flappers and galoshes

J. Eulenberg eulenbrg at U.WASHINGTON.EDU
Thu Nov 6 07:00:16 UTC 2003

I don't know where the story came from, but my 96-year old mother-in-law
says this is the definition of flapper.  They wore their galoshes that way
because it absolutely sent their mothers up the walls, so she says.
Probably one of her few moments of wickedness.  I read it to my husband
from another source, he snorted and said it couldn't possibly be the
reason, but we let his mother stand as the final source.  And she says
galoshes with the tongues hanging out and flapping.

Julia Niebuhr Eulenberg <eulenbrg at u.washington.edu>

On Wed, 5 Nov 2003, Sam Clements wrote:

> ---------------------- Information from the mail header -----------------------
> Sender:       American Dialect Society <ADS-L at LISTSERV.UGA.EDU>
> Poster:       Sam Clements <sclements at NEO.RR.COM>
> Subject:      flappers and galoshes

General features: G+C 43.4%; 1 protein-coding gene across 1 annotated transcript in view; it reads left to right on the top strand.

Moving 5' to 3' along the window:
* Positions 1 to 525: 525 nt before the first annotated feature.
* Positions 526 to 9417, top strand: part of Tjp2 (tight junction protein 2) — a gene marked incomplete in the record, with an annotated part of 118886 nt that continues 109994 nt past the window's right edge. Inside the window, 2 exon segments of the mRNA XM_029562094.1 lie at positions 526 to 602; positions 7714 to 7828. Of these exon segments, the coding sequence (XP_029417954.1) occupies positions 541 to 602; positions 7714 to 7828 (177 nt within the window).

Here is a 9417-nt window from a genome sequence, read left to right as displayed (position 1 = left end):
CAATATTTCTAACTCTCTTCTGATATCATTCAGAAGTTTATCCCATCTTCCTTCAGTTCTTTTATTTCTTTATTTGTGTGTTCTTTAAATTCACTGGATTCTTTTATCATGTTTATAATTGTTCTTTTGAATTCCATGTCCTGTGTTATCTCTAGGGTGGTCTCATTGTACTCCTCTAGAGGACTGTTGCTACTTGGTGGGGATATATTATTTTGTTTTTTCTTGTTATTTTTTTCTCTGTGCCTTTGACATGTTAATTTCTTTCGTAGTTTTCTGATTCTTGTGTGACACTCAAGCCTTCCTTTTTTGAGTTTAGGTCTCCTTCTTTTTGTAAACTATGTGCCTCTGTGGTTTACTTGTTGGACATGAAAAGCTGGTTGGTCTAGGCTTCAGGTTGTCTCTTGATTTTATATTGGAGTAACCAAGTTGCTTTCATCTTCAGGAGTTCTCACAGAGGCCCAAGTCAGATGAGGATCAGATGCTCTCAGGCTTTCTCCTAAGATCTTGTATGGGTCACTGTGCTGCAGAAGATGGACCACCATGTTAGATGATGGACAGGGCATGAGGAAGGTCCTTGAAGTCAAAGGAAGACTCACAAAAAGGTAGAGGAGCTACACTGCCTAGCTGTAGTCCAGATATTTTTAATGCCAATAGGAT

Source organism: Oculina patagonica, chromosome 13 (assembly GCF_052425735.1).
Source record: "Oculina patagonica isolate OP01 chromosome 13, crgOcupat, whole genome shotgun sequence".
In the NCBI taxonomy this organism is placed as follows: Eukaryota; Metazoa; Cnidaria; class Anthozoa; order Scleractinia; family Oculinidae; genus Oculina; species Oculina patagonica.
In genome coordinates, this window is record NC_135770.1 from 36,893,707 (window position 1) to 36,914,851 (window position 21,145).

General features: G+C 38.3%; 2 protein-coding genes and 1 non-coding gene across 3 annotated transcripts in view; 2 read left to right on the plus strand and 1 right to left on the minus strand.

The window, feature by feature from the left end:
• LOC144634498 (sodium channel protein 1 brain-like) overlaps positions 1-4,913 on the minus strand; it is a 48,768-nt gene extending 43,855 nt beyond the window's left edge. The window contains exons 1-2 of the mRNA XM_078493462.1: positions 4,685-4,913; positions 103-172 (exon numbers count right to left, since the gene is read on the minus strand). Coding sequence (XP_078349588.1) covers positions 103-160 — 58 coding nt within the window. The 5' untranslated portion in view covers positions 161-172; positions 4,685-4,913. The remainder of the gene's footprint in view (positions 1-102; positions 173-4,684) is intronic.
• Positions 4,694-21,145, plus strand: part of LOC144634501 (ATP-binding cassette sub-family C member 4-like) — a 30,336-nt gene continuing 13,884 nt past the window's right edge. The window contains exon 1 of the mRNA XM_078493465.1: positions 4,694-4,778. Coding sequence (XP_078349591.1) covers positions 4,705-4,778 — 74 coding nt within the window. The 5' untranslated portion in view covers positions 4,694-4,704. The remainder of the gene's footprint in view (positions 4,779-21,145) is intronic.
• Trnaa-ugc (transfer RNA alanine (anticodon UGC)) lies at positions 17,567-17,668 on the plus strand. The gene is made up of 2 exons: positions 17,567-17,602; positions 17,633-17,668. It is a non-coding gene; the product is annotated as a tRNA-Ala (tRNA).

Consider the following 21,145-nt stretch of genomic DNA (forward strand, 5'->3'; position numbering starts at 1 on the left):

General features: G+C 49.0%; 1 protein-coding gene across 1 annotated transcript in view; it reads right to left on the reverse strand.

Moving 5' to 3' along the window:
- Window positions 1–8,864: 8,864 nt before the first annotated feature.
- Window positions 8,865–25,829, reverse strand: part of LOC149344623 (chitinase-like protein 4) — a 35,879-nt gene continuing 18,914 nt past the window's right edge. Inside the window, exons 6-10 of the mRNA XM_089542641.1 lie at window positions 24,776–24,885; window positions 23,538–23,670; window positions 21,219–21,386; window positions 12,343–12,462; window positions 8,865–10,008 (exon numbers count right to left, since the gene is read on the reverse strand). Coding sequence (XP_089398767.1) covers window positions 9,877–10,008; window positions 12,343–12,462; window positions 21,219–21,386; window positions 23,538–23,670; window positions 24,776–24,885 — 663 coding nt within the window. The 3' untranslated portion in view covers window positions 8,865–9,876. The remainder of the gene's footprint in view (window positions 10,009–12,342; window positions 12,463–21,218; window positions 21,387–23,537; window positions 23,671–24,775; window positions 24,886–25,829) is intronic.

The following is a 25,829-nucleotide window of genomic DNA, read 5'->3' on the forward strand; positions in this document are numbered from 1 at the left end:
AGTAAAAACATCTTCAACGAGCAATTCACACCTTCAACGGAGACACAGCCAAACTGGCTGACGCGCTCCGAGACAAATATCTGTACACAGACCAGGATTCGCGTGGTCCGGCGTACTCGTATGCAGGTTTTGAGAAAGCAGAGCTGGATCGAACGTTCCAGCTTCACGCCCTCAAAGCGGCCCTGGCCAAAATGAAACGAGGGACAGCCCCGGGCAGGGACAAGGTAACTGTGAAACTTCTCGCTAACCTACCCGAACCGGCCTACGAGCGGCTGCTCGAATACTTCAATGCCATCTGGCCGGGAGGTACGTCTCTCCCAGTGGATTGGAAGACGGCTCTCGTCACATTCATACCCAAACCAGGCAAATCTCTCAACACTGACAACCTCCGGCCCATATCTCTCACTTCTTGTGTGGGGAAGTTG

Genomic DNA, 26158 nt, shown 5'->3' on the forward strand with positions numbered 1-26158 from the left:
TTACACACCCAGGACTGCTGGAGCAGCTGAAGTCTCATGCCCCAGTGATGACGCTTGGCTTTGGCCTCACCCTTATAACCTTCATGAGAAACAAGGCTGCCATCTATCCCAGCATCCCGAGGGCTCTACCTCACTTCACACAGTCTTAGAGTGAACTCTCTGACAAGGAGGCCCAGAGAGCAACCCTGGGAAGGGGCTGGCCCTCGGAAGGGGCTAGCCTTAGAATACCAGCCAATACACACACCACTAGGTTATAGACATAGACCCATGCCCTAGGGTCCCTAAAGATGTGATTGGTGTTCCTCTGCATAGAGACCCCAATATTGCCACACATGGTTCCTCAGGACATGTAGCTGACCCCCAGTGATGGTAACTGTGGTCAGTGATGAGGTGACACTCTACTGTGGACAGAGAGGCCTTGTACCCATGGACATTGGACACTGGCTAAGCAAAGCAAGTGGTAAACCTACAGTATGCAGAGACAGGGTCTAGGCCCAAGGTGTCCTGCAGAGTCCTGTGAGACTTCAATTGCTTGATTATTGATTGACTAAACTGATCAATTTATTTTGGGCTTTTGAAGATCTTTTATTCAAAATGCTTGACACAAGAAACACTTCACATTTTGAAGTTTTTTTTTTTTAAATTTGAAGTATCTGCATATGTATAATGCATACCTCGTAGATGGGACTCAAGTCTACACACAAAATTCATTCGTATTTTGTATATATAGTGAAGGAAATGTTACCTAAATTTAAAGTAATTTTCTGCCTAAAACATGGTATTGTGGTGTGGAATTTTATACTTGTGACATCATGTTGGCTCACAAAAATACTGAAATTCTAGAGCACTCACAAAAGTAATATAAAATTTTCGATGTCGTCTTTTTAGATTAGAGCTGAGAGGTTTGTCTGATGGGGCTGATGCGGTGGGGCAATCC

> -------------------------------------------------------------------------------
> There is an oft-repeated story about "flapper" coming from the fashion in
> Britain in or around WWI of young women wearing their boots/shoes unlaced or
> untied, probably as a form of rebellion to convention or authority.
> Assuming there was NO such fashion documented, when and where did this story
> arise?
> Flapper obviously goes back into the late 1800's, and morphed into what we
> today think of as the classic flapper of the 1920's.  But where did that
> crazy story come from?  Or is it crazy?

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